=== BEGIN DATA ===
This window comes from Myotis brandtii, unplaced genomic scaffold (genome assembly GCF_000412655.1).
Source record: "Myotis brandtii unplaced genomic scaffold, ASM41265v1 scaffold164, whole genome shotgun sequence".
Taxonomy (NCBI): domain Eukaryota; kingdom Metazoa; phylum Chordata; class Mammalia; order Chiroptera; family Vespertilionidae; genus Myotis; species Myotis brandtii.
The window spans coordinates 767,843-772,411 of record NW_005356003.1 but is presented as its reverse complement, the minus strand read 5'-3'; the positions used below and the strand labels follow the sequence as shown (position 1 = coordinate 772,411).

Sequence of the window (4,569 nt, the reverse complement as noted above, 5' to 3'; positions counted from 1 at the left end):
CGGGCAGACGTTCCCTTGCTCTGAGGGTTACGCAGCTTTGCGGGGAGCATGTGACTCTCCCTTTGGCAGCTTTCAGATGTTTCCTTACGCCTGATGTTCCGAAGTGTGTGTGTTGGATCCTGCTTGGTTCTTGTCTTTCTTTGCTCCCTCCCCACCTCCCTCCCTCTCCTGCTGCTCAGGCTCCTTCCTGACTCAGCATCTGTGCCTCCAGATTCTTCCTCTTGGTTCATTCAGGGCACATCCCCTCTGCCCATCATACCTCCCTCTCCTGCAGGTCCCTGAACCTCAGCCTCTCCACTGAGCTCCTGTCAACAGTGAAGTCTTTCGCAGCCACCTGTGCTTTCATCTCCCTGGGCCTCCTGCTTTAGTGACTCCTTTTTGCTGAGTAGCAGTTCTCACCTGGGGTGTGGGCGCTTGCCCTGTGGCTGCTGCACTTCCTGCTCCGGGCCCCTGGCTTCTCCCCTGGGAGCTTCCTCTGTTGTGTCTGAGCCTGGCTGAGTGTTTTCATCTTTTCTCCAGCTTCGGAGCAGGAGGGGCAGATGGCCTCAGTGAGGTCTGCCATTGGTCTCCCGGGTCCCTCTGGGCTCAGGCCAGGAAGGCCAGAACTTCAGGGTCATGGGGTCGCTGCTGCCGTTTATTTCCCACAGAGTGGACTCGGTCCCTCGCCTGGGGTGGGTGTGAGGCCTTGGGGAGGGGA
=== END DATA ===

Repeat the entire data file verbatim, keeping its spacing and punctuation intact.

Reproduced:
This window comes from Myotis brandtii, unplaced genomic scaffold (genome assembly GCF_000412655.1).
Source record: "Myotis brandtii unplaced genomic scaffold, ASM41265v1 scaffold164, whole genome shotgun sequence".
Taxonomy (NCBI): domain Eukaryota; kingdom Metazoa; phylum Chordata; class Mammalia; order Chiroptera; family Vespertilionidae; genus Myotis; species Myotis brandtii.
The window spans coordinates 767,843-772,411 of record NW_005356003.1 but is presented as its reverse complement, the minus strand read 5'-3'; the positions used below and the strand labels follow the sequence as shown (position 1 = coordinate 772,411).

Sequence of the window (4,569 nt, the reverse complement as noted above, 5' to 3'; positions counted from 1 at the left end):
CGGGCAGACGTTCCCTTGCTCTGAGGGTTACGCAGCTTTGCGGGGAGCATGTGACTCTCCCTTTGGCAGCTTTCAGATGTTTCCTTACGCCTGATGTTCCGAAGTGTGTGTGTTGGATCCTGCTTGGTTCTTGTCTTTCTTTGCTCCCTCCCCACCTCCCTCCCTCTCCTGCTGCTCAGGCTCCTTCCTGACTCAGCATCTGTGCCTCCAGATTCTTCCTCTTGGTTCATTCAGGGCACATCCCCTCTGCCCATCATACCTCCCTCTCCTGCAGGTCCCTGAACCTCAGCCTCTCCACTGAGCTCCTGTCAACAGTGAAGTCTTTCGCAGCCACCTGTGCTTTCATCTCCCTGGGCCTCCTGCTTTAGTGACTCCTTTTTGCTGAGTAGCAGTTCTCACCTGGGGTGTGGGCGCTTGCCCTGTGGCTGCTGCACTTCCTGCTCCGGGCCCCTGGCTTCTCCCCTGGGAGCTTCCTCTGTTGTGTCTGAGCCTGGCTGAGTGTTTTCATCTTTTCTCCAGCTTCGGAGCAGGAGGGGCAGATGGCCTCAGTGAGGTCTGCCATTGGTCTCCCGGGTCCCTCTGGGCTCAGGCCAGGAAGGCCAGAACTTCAGGGTCATGGGGTCGCTGCTGCCGTTTATTTCCCACAGAGTGGACTCGGTCCCTCGCCTGGGGTGGGTGTGAGGCCTTGGGGAGGGGA